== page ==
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General Election voting system causes confusion

By Thresher Editorial Board     2/20/14 11:53am

Despite initial confusion over how to interpret the results of the Student Association’s general elections, Trent Navran undoubtedly won the SA presidential election, SA Secretary Nathan Andrus said.

Despite initial confusion over how to interpret the results of the Student Association’s general elections, Trent Navran undoubtedly won the SA presidential election, SA Secretary Nathan Andrus said.

“Trent won by a sizable margin [with any interpretation of preferential voting methods],” Andrus, a Hanszen College junior, said. “He just did not get enough first-preference votes right off the bat to have a majority, but any preferential voting method would have resulted in Trent winning.”

Gage Wright, who was serving in place of the SA parliamentarian on the Election Committee, said the committee decided to recalculate the results of the election after some uncertainty about the output from Owlection, the software used for the elections.

“When we looked at the numbers, it appeared as if [Owlection] was only counting first-preference votes and that it was not running a preferential voting algorithm,” Wright, a Duncan College senior, said. “It would have been OK if Trent had gotten [greater than 50 percent] of the votes, but he didn’t.”

Wright said he felt confident with the results after the committee recalculated them both by hand and with a computer script and arrived at the same conclusion.

Waseem Ahmad, developer of Owlection, said his system correctly analyzed the ballots for a preferential election, in which voters rank candidates in the order they would prefer them. If, by looking only at first preferences, no candidate has over half of the votes cast, the candidate with the fewest votes is eliminated and ballots with that candidate as first preference are redistributed to the remaining candidates based on the next-highest preference. This candidate elimination and ballot redistribution continues until one candidate attains over 50 percent of the total votes.

“[Owlection] does not declare a winner based on this highest number of first-preference votes,” Ahmed, a Brown College senior, said. “I don’t have enough knowledge of the SA constitution and election practices and policies or how they’re supposed to pick the winners, [but] my software does support preferential voting … and [how it does so] is made aware to election administrators and described in the interface where people create elections.”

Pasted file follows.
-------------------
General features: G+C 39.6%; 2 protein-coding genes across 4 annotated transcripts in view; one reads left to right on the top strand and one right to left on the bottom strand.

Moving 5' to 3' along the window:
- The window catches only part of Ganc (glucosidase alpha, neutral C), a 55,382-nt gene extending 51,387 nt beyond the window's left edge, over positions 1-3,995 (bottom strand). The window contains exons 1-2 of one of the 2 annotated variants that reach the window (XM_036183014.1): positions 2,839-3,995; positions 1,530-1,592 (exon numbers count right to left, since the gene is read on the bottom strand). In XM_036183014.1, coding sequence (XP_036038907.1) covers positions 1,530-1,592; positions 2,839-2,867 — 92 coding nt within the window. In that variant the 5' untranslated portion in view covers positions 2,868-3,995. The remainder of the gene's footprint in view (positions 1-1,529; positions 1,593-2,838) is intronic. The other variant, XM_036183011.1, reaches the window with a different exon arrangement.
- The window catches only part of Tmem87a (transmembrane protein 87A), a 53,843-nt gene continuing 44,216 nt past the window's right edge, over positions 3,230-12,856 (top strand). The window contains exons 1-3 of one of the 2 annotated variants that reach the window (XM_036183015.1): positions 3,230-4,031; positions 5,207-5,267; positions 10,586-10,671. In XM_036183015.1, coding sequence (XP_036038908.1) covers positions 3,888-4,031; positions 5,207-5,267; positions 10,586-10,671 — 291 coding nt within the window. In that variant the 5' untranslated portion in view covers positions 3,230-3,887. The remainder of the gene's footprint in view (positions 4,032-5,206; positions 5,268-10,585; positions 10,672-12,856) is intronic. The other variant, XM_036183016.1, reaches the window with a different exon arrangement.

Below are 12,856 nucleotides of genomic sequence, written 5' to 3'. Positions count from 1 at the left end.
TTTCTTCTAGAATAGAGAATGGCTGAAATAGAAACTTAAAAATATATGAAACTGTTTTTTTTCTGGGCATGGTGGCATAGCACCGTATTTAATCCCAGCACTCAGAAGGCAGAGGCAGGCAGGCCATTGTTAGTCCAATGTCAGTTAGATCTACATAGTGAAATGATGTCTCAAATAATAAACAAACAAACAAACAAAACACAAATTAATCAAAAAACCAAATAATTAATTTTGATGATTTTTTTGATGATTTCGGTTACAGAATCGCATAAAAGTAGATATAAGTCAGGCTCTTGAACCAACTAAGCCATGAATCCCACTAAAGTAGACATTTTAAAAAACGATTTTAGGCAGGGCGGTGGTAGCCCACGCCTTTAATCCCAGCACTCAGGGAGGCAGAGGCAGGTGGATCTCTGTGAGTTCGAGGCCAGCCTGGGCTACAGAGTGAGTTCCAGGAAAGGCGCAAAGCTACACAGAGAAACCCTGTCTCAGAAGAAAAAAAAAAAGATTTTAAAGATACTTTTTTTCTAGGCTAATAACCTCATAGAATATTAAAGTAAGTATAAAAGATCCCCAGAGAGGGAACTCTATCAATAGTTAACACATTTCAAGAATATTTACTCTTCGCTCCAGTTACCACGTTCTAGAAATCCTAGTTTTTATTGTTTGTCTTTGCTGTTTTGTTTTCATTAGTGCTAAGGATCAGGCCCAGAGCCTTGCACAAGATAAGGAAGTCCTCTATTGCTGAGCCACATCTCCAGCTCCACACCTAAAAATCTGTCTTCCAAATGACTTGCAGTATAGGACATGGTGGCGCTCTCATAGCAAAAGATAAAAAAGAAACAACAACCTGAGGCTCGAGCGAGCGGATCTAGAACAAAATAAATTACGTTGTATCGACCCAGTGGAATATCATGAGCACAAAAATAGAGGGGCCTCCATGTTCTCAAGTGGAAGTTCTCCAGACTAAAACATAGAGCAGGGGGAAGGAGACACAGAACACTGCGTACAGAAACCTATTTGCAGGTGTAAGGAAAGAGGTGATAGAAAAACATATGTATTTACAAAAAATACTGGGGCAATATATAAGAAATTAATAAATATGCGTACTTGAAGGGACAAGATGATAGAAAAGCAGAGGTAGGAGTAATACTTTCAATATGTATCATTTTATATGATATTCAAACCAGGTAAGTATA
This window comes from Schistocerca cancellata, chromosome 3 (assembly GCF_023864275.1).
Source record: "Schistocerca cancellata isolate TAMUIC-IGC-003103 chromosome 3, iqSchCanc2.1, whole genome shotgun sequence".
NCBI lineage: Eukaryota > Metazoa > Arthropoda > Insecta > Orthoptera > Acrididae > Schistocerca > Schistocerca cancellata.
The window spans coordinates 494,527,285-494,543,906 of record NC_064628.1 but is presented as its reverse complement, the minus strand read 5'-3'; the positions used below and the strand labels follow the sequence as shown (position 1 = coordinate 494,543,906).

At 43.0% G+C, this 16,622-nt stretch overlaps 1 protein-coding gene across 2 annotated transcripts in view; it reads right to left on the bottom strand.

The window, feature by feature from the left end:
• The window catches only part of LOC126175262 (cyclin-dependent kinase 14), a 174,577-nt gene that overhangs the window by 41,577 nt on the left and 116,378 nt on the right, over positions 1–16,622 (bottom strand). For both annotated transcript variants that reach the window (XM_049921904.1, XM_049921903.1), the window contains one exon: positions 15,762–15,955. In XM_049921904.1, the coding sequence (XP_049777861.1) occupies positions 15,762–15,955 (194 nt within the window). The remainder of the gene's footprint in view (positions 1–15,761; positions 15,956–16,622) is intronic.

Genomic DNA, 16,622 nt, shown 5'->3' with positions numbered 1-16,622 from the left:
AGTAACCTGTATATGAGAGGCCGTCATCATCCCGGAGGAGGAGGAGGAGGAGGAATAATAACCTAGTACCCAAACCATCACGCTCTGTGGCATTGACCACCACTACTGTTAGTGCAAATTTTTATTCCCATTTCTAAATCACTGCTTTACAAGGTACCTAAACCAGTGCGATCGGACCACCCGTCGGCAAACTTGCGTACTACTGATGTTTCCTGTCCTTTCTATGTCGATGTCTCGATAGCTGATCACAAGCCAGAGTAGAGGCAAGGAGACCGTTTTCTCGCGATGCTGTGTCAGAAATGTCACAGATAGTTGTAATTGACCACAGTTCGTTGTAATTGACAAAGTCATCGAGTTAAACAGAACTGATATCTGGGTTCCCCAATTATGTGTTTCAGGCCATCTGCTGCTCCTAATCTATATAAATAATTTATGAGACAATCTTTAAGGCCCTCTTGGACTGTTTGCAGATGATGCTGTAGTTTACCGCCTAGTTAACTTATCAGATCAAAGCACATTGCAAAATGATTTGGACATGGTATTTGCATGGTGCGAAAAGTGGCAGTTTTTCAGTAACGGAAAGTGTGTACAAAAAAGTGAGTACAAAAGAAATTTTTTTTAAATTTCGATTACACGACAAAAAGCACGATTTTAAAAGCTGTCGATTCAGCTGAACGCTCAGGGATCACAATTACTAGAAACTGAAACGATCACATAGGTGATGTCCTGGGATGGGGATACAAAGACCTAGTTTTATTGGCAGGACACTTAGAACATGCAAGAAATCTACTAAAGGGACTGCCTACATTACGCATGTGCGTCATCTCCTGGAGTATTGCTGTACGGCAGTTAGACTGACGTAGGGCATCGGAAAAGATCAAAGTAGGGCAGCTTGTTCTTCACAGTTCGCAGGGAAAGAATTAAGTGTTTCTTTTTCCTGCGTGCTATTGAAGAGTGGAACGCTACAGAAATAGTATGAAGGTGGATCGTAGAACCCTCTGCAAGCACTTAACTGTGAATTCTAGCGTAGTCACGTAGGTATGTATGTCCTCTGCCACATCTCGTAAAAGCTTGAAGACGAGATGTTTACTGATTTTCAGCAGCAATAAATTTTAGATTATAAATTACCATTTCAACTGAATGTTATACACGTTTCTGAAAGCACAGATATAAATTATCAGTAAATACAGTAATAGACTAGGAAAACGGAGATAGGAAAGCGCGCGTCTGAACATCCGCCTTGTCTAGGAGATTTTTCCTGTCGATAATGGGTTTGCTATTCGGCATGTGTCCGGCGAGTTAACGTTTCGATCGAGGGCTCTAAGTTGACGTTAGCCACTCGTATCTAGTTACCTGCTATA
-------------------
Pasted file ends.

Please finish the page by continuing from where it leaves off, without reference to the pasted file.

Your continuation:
Ahmed said there is a fail-safe to ensure elections can be interpreted the way the organizers want.

“Whether [Owlections follows the] same rules as the SA [for preferential elections], at the end of the day, after elections end, all ballot details are given to the election administrator to make their own conclusions,” Ahmed said. “So it’s not as if my website is authoritative and the final decision.”

According to Andrus, the SA constitution states write-in candidates who get less than 2 percent of the total first-preference votes are invalid. Thus, Andrus said the committee determined the winner by removing invalid candidates from a voter’s ballot until a valid candidate for first preference was reached. A second interpretation of the SA constitution, which was not ultimately used, would look only at ballots that have a valid candidate as their first-preference votes and discard all other ballots. Both interpretations would have resulted in Navran winning the election.

“The Election Committee was fairly set on using the [correct] interpretation,” Andrus said. “Neither method excluded write-ins altogether; they just did not factor invalid candidates. [Joke candidate] Denis Leahy would have been a valid candidate because he got over two percent of the vote, but whether he was factored or not … would not have made any difference in the outcomes.”

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